In 2018, a Clemson University and HudsonAlpha Institute for Biotechnology project was selected as a winner in the Cotton Sustainability Challenge, run by the Center for the Advancement of Science in Space, and sponsored by the Target Corporation. The challenge provided researchers and innovators the opportunity to propose solutions to improve crop production on Earth by sending their concepts to the International Space Station (ISS) U.S. National Laboratory.
The cotton cells for the project finally embarked on their trip to the ISS aboard a SpaceX Dragon spacecraft early this morning. The project, entitled “Unlocking the Cotton Genome to Precision Genetics,” explores the cotton genome and how it reacts differently in micro-gravity and normal gravity. More specifically, the team aims to use the tools of genetic sequencing to examine gene expression, DNA methylation patterns, and genome sequences of three different types of cotton using embryogenic cotton cells.
HudsonAlpha Faculty Investigator Jeremy Schmutz and his group at the HudsonAlpha Genome Sequencing Center will perform DNA and RNA sequencing on the samples that return from space (as well as similar Earth-grown samples) to study gene expression and bisulfite sequencing to look at methylation patterns.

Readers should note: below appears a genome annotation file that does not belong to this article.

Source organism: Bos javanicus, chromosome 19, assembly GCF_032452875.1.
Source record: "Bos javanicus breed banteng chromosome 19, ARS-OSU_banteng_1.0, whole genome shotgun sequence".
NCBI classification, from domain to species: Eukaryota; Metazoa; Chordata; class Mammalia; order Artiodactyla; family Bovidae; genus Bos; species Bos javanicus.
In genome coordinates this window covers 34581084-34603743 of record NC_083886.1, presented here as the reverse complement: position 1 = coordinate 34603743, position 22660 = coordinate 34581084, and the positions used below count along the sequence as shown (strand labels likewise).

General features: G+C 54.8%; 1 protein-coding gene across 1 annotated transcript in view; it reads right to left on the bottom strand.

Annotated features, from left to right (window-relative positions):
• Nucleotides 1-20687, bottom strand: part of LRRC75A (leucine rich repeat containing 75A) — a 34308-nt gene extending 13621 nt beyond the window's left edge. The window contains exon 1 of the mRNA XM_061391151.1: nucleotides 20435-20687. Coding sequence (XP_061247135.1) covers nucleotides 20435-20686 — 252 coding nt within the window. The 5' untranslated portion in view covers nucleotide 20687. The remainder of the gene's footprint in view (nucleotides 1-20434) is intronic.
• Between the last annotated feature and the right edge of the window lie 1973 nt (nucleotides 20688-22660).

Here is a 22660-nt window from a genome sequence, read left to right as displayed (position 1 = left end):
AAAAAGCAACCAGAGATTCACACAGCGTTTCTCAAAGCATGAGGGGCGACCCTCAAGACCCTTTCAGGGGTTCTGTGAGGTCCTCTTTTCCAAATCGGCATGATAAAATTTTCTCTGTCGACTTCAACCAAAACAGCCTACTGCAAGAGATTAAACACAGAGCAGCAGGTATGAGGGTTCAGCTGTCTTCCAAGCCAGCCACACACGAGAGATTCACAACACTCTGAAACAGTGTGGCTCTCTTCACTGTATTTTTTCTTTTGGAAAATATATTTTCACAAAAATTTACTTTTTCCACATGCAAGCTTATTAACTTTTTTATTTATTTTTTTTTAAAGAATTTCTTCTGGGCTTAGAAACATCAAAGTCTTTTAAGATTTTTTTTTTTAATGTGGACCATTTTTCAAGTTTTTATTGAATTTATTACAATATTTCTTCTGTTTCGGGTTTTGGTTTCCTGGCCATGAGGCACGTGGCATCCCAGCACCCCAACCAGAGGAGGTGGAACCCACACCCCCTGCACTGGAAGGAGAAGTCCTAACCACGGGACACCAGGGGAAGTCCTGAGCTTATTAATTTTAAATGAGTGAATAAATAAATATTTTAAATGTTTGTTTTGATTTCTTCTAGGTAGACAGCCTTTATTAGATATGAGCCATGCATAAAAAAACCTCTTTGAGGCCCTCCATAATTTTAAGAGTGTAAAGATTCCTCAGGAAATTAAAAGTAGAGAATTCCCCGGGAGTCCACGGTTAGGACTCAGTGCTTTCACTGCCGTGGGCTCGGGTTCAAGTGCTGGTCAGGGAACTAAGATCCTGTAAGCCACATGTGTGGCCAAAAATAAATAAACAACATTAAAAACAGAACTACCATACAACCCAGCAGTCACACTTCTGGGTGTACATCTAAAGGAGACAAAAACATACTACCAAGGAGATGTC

“We have shown that cotton has very little diversity as a species, which greatly limits the possibilities of improving the sustainability of cotton through traditional breeding techniques,” Schmutz said. “Accelerating the speed at which we can transform cotton opens up the ability to rapidly test genes linked to beneficial traits and also enables targeted modifications in important cotton lines for U.S. growers and the many industries that depend on high-quality cotton production.”
To hear Schmutz talk more about this exciting project, listen to Season 2, Episode 5 of Tiny Expeditions podcast.
To learn more about the Clemson/HudsonAlpha cotton project, read this article.